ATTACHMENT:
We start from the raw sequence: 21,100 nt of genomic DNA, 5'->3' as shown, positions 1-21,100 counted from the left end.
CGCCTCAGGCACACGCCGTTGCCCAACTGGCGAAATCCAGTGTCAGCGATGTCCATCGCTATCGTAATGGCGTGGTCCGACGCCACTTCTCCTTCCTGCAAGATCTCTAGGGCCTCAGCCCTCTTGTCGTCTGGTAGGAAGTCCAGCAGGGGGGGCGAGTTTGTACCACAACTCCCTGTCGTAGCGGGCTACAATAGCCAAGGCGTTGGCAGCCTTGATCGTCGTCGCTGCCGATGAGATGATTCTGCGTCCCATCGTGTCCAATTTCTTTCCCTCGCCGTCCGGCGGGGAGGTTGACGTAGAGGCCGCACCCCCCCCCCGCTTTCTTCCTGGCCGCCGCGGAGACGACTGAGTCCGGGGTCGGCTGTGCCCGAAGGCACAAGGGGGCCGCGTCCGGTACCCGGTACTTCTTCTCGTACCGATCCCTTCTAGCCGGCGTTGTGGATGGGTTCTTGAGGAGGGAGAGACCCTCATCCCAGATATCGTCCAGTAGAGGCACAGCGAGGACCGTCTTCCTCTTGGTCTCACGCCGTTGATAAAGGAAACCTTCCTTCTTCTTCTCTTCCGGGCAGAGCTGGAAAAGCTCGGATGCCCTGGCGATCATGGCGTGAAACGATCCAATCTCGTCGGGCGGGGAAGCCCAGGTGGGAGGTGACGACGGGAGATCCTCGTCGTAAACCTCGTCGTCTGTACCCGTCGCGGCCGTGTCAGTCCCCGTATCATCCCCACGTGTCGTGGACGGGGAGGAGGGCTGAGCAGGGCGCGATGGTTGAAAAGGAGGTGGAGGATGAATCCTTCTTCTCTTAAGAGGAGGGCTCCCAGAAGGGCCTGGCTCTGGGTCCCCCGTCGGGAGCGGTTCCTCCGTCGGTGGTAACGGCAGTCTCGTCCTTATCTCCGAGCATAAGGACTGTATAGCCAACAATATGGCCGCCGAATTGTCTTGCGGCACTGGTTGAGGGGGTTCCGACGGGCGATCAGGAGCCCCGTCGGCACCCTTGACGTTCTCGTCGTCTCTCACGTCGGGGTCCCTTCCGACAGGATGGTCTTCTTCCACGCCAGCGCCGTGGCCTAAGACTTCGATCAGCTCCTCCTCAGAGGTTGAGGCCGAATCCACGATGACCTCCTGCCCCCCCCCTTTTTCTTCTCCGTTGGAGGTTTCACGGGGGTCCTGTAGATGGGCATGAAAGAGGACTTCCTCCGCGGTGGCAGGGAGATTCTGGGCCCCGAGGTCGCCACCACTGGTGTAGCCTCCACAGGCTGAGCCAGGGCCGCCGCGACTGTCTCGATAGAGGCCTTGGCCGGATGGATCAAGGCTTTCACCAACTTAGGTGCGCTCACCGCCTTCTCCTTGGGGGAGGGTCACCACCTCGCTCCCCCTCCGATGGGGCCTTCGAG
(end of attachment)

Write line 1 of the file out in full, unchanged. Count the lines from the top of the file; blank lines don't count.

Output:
We start from the raw sequence: 21,100 nt of genomic DNA, 5'->3' as shown, positions 1-21,100 counted from the left end.